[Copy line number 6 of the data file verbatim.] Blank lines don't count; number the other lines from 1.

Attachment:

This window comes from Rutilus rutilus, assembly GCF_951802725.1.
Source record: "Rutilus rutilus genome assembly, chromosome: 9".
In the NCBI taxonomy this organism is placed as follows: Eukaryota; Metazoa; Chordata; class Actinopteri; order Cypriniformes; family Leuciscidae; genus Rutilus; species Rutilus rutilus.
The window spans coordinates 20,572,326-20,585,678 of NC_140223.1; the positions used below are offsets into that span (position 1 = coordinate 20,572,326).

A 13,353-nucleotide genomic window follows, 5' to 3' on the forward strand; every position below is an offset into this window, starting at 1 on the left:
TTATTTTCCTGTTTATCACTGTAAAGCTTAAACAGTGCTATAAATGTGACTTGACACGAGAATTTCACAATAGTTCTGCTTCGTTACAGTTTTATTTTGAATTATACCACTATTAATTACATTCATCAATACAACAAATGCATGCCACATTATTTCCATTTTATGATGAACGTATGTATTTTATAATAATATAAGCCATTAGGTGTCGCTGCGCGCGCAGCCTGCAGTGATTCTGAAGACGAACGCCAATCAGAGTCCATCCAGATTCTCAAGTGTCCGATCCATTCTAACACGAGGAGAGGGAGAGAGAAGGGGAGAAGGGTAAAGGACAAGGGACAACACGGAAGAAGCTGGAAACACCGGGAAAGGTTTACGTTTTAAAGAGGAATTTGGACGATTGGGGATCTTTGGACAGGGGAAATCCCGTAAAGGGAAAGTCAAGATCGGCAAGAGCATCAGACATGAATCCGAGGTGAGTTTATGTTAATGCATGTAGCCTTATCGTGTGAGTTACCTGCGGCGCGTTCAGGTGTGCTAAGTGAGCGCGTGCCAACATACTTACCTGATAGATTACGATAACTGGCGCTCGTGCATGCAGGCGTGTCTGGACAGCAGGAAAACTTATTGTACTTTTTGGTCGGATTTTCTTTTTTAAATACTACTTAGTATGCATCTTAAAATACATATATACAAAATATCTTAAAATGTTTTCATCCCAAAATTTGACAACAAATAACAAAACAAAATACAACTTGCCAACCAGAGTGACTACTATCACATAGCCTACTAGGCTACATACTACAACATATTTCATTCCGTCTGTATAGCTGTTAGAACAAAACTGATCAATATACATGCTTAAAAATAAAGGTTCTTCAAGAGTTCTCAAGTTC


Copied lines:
TTATTTTCCTGTTTATCACTGTAAAGCTTAAACAGTGCTATAAATGTGACTTGACACGAGAATTTCACAATAGTTCTGCTTCGTTACAGTTTTATTTTGAATTATACCACTATTAATTACATTCATCAATACAACAAATGCATGCCACATTATTTCCATTTTATGATGAACGTATGTATTTTATAATAATATAAGCCATTAGGTGTCGCTGCGCGCGCAGCCTGCAGTGATTCTGAAGACGAACGCCAATCAGAGTCCATCCAGATTCTCAAGTGTCCGATCCATTCTAACACGAGGAGAGGGAGAGAGAAGGGGAGAAGGGTAAAGGACAAGGGACAACACGGAAGAAGCTGGAAACACCGGGAAAGGTTTACGTTTTAAAGAGGAATTTGGACGATTGGGGATCTTTGGACAGGGGAAATCCCGTAAAGGGAAAGTCAAGATCGGCAAGAGCATCAGACATGAATCCGAGGTGAGTTTATGTTAATGCATGTAGCCTTATCGTGTGAGTTACCTGCGGCGCGTTCAGGTGTGCTAAGTGAGCGCGTGCCAACATACTTACCTGATAGATTACGATAACTGGCGCTCGTGCATGCAGGCGTGTCTGGACAGCAGGAAAACTTATTGTACTTTTTGGTCGGATTTTCTTTTTTAAATACTACTTAGTATGCATCTTAAAATACATATATACAAAATATCTTAAAATGTTTTCATCCCAAAATTTGACAACAAATAACAAAACAAAATACAACTTGCCAACCAGAGTGACTACTATCACATAGCCTACTAGGCTACATACTACAACATATTTCATTCCGTCTGTATAGCTGTTAGAACAAAACTGATCAATATACATGCTTAAAAATAAAGGTTCTTCAAGAGTTCTCAAGTTC